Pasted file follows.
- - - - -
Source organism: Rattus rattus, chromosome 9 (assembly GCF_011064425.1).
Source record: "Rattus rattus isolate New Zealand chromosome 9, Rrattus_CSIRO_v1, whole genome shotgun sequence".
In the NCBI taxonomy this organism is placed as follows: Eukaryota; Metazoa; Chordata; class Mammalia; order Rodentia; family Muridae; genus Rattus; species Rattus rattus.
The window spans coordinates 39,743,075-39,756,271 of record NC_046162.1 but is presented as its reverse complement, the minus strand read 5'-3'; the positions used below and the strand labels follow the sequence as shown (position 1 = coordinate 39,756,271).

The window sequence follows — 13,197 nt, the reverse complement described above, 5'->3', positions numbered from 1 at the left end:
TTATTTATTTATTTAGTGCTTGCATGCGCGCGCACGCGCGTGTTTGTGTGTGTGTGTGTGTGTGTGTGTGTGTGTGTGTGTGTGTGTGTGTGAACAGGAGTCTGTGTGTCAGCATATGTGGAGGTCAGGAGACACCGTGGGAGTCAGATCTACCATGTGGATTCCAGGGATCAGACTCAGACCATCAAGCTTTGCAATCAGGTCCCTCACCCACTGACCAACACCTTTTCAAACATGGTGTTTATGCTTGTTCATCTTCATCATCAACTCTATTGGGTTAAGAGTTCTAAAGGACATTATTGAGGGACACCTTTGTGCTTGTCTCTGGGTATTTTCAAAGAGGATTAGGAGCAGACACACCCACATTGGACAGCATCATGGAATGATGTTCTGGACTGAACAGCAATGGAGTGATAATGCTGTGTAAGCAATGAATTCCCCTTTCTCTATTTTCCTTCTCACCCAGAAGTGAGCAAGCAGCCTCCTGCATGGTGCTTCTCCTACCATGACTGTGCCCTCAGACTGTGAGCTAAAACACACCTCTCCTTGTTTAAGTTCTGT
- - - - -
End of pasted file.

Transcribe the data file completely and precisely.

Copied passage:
Source organism: Rattus rattus, chromosome 9 (assembly GCF_011064425.1).
Source record: "Rattus rattus isolate New Zealand chromosome 9, Rrattus_CSIRO_v1, whole genome shotgun sequence".
In the NCBI taxonomy this organism is placed as follows: Eukaryota; Metazoa; Chordata; class Mammalia; order Rodentia; family Muridae; genus Rattus; species Rattus rattus.
The window spans coordinates 39,743,075-39,756,271 of record NC_046162.1 but is presented as its reverse complement, the minus strand read 5'-3'; the positions used below and the strand labels follow the sequence as shown (position 1 = coordinate 39,756,271).

The window sequence follows — 13,197 nt, the reverse complement described above, 5'->3', positions numbered from 1 at the left end:
TTATTTATTTATTTAGTGCTTGCATGCGCGCGCACGCGCGTGTTTGTGTGTGTGTGTGTGTGTGTGTGTGTGTGTGTGTGTGTGTGTGTGTGAACAGGAGTCTGTGTGTCAGCATATGTGGAGGTCAGGAGACACCGTGGGAGTCAGATCTACCATGTGGATTCCAGGGATCAGACTCAGACCATCAAGCTTTGCAATCAGGTCCCTCACCCACTGACCAACACCTTTTCAAACATGGTGTTTATGCTTGTTCATCTTCATCATCAACTCTATTGGGTTAAGAGTTCTAAAGGACATTATTGAGGGACACCTTTGTGCTTGTCTCTGGGTATTTTCAAAGAGGATTAGGAGCAGACACACCCACATTGGACAGCATCATGGAATGATGTTCTGGACTGAACAGCAATGGAGTGATAATGCTGTGTAAGCAATGAATTCCCCTTTCTCTATTTTCCTTCTCACCCAGAAGTGAGCAAGCAGCCTCCTGCATGGTGCTTCTCCTACCATGACTGTGCCCTCAGACTGTGAGCTAAAACACACCTCTCCTTGTTTAAGTTCTGT